In Florida, DeSantis’ plans for colleges rattle some academics.
My Note: If you think the "Don't Say Gay" bill that DeSantis pushed through the Florida legislature applies only to K through 3rd grades then think again. There is the “Stop WOKE Act”. Remember DeSantis is effectively running for president and with a future Republican House and Senate, like he has in Florida, plus the SCOTUS that is currently sitting, he will have free reign to bully all US higher education system with similar bills. He is a bully!
BY: Susan Svrluga, Lori Rozsa
In his efforts to remake higher education in Florida, Gov. Ron DeSantis has signed laws that alter the tenure system, remove Florida universities from commonly accepted accreditation practices, and mandate annual “viewpoint diversity surveys” from students and faculty.
DeSantis (R) also pushed through legislation he dubbed the “Stop WOKE Act” that regulates what schools, including universities, and workplaces can teach about race and identity. The legislation — which went into effect Friday — already faces a legal challenge. [When the challenges get to the SCOTUS what do you think will happen?]
The lawsuit argues that the act violates constitutional rights and would have a dangerous chilling effect on academic freedom. A judge is expected to rule soon on a request by University of Central Florida associate professor Robert Cassanello to block the law. This week, the judge denied similar requests from other plaintiffs, saying they lacked standing. The state has asked a judge to dismiss the suit.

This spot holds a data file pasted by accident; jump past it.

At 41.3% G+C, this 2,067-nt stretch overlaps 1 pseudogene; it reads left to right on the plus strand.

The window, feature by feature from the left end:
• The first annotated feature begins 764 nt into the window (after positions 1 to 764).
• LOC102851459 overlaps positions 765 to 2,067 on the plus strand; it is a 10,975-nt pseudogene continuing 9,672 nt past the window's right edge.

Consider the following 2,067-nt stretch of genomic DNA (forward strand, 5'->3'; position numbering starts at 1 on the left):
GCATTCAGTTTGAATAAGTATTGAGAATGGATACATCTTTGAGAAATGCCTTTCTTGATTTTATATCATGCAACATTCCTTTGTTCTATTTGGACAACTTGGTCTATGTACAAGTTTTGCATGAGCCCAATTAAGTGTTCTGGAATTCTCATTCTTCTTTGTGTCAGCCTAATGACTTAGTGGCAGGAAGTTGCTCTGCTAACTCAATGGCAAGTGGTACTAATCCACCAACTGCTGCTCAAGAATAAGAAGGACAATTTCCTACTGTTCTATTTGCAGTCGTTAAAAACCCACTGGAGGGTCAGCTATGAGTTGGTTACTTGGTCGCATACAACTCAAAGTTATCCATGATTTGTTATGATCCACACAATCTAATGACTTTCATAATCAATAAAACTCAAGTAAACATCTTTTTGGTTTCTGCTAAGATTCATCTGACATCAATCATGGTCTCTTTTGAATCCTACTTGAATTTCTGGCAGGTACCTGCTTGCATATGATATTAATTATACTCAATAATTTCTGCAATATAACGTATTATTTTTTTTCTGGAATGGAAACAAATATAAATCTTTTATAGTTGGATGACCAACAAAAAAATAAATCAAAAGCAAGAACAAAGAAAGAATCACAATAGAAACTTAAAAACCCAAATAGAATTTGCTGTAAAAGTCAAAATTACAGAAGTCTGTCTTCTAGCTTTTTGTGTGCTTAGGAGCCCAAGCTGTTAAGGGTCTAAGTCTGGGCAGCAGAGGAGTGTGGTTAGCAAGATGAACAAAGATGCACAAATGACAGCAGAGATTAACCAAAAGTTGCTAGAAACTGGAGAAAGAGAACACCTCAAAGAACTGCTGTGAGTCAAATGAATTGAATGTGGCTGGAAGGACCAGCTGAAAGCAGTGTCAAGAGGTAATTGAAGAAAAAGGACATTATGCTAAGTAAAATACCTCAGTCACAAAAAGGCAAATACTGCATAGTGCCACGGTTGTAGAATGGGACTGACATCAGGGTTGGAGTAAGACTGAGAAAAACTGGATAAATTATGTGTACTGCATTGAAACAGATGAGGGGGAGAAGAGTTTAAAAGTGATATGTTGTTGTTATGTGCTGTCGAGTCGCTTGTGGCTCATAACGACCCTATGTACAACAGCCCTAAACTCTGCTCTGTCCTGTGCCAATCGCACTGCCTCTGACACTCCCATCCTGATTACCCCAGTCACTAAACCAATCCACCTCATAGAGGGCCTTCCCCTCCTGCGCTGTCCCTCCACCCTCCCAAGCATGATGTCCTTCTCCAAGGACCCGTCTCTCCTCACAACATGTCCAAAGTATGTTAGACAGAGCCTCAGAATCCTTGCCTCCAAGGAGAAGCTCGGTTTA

Cassanello, who teaches classes in civil rights movements, Jim Crow America, and emancipation and Reconstruction argued that the law “restricts his ability to accurately and fully teach these subjects.”
Meanwhile, the board of governors for Florida’s public university system took initial steps Thursday to approve regulations for enforcing the law, with potential penalties including discipline and termination for employees who do not comply. The law also ties some university funding to compliance.
The First Amendment to the Constitution protects speech no matter how offensive its content. Restrictions on speech by public colleges and universities amount to government censorship, in violation of the Constitution. Such restrictions deprive students of their right to invite speech they wish to hear, debate speech with which they disagree, and protest speech they find bigoted or offensive. An open society depends on liberal education, and the whole enterprise of liberal education is founded on the principle of free speech.